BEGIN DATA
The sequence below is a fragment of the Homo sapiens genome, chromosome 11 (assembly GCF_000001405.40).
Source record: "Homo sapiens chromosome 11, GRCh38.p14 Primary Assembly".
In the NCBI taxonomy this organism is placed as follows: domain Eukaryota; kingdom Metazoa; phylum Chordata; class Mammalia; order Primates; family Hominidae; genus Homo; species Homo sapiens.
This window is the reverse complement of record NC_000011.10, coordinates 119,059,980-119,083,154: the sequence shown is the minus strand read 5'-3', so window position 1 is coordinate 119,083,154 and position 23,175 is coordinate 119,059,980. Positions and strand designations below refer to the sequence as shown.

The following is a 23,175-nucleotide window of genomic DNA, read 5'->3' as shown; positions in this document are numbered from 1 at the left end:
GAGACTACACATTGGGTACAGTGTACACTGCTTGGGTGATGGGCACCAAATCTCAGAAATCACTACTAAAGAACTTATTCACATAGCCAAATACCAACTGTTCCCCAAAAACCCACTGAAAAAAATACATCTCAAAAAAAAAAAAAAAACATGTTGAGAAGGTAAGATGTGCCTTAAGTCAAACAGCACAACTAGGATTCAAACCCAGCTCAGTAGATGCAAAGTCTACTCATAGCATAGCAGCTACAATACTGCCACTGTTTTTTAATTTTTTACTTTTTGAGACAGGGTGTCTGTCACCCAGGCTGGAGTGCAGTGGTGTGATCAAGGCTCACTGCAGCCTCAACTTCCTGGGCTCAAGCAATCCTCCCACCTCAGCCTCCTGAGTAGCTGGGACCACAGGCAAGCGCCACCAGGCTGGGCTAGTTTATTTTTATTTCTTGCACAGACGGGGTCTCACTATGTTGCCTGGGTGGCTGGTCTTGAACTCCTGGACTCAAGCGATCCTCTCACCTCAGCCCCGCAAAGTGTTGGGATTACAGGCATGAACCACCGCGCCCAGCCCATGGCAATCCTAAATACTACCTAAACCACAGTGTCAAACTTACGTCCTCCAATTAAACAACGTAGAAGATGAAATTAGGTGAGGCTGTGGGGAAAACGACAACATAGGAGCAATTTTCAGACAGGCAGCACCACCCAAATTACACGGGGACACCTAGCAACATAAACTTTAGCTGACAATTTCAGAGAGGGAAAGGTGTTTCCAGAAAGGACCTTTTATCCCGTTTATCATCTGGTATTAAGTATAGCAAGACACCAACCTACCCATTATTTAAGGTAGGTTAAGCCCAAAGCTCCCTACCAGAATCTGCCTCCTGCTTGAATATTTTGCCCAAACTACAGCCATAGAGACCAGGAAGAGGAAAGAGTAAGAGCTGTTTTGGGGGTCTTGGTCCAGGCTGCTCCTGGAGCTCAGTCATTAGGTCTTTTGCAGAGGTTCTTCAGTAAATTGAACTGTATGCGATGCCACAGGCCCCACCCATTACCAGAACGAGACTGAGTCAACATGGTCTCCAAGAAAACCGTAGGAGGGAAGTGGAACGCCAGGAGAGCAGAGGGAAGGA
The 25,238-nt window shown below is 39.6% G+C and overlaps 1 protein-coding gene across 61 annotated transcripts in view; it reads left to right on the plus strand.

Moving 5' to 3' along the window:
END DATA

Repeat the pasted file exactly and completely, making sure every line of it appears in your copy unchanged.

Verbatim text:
The sequence below is a fragment of the Homo sapiens genome, chromosome 11 (assembly GCF_000001405.40).
Source record: "Homo sapiens chromosome 11, GRCh38.p14 Primary Assembly".
In the NCBI taxonomy this organism is placed as follows: domain Eukaryota; kingdom Metazoa; phylum Chordata; class Mammalia; order Primates; family Hominidae; genus Homo; species Homo sapiens.
This window is the reverse complement of record NC_000011.10, coordinates 119,059,980-119,083,154: the sequence shown is the minus strand read 5'-3', so window position 1 is coordinate 119,083,154 and position 23,175 is coordinate 119,059,980. Positions and strand designations below refer to the sequence as shown.

The following is a 23,175-nucleotide window of genomic DNA, read 5'->3' as shown; positions in this document are numbered from 1 at the left end:
GAGACTACACATTGGGTACAGTGTACACTGCTTGGGTGATGGGCACCAAATCTCAGAAATCACTACTAAAGAACTTATTCACATAGCCAAATACCAACTGTTCCCCAAAAACCCACTGAAAAAAATACATCTCAAAAAAAAAAAAAAAACATGTTGAGAAGGTAAGATGTGCCTTAAGTCAAACAGCACAACTAGGATTCAAACCCAGCTCAGTAGATGCAAAGTCTACTCATAGCATAGCAGCTACAATACTGCCACTGTTTTTTAATTTTTTACTTTTTGAGACAGGGTGTCTGTCACCCAGGCTGGAGTGCAGTGGTGTGATCAAGGCTCACTGCAGCCTCAACTTCCTGGGCTCAAGCAATCCTCCCACCTCAGCCTCCTGAGTAGCTGGGACCACAGGCAAGCGCCACCAGGCTGGGCTAGTTTATTTTTATTTCTTGCACAGACGGGGTCTCACTATGTTGCCTGGGTGGCTGGTCTTGAACTCCTGGACTCAAGCGATCCTCTCACCTCAGCCCCGCAAAGTGTTGGGATTACAGGCATGAACCACCGCGCCCAGCCCATGGCAATCCTAAATACTACCTAAACCACAGTGTCAAACTTACGTCCTCCAATTAAACAACGTAGAAGATGAAATTAGGTGAGGCTGTGGGGAAAACGACAACATAGGAGCAATTTTCAGACAGGCAGCACCACCCAAATTACACGGGGACACCTAGCAACATAAACTTTAGCTGACAATTTCAGAGAGGGAAAGGTGTTTCCAGAAAGGACCTTTTATCCCGTTTATCATCTGGTATTAAGTATAGCAAGACACCAACCTACCCATTATTTAAGGTAGGTTAAGCCCAAAGCTCCCTACCAGAATCTGCCTCCTGCTTGAATATTTTGCCCAAACTACAGCCATAGAGACCAGGAAGAGGAAAGAGTAAGAGCTGTTTTGGGGGTCTTGGTCCAGGCTGCTCCTGGAGCTCAGTCATTAGGTCTTTTGCAGAGGTTCTTCAGTAAATTGAACTGTATGCGATGCCACAGGCCCCACCCATTACCAGAACGAGACTGAGTCAACATGGTCTCCAAGAAAACCGTAGGAGGGAAGTGGAACGCCAGGAGAGCAGAGGGAAGGA
The 25,238-nt window shown below is 39.6% G+C and overlaps 1 protein-coding gene across 61 annotated transcripts in view; it reads left to right on the plus strand.

Moving 5' to 3' along the window: